Jan 12, 2012

A case in favor of private variables and functions

I just read "A case against private variables and functions in JavaScript" by Miller Medeiros, and honestly I'm not sure what to think about it. I understand the reasons that made him change his mind, but I also think that encapsulation is one of the most important pillars of OOP.

In short, his point is to favor public variables and functions over private so anybody can jump in and hack his way into whatever he wants to do. Obviously, if I have a private member you can't change its value from the outside, so you will be screwed...

But that's exactly what I'm trying to do.

Marking a member variable or function "private" is a design decision as important as properly organizing your class hierarchy. You can't just go "all private until I need public". It's way more complicated than that. Mastering it requires experience and knowledge, and there's no a rule of thumb to do it.

Going the other way around (fuck it, let's make everything public!) it's even worse. Giving everybody control over the internal state of a class is the worst decision we can make (no, we are not grown ups). I've been around for enough time to know what happens when developers start messing with the values of public fields. Suddenly things stop working and nobody can figure out why.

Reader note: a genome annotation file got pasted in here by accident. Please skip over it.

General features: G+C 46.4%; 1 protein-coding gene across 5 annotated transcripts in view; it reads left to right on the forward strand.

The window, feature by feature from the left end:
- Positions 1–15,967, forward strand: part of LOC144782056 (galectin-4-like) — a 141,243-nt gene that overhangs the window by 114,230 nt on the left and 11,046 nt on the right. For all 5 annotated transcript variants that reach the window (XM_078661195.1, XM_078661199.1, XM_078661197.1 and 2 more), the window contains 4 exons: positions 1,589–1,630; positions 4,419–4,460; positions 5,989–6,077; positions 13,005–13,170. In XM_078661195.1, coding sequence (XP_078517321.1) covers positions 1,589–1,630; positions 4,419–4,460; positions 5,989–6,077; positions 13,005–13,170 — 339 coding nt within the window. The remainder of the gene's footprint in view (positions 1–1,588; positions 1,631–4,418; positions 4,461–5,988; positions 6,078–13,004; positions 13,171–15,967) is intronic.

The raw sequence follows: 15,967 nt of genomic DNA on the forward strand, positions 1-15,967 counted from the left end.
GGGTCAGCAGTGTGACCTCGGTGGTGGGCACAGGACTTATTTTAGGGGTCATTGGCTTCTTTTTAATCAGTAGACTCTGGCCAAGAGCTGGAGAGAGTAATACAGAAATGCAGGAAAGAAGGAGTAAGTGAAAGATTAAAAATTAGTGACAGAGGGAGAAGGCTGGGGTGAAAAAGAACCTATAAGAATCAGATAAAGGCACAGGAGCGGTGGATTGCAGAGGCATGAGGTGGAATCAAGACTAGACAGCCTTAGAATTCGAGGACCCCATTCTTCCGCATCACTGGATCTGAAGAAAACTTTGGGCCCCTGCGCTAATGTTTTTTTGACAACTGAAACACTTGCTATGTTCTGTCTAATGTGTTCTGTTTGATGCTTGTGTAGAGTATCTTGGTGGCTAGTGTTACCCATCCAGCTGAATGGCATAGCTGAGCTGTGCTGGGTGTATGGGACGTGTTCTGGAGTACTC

Resuming, you should pay special attention to what you make public on your classes: if you want other developers to overwrite the behavior of your functions, then fine, make them public. If something is interesting only for your class, then make it private. Never ever sacrifice encapsulation because of what could happen tomorrow.

As a bonus, IMO variables should never be public. If you want to grant access to the value of a variable outside your class, create a function to access it.

I know what Miller is doing in his code, and I think he is doing it perfectly fine. Problem is that he might was a little bit bold in some paragraphs of his post. Or maybe I freaked out when I read the title. Who knows.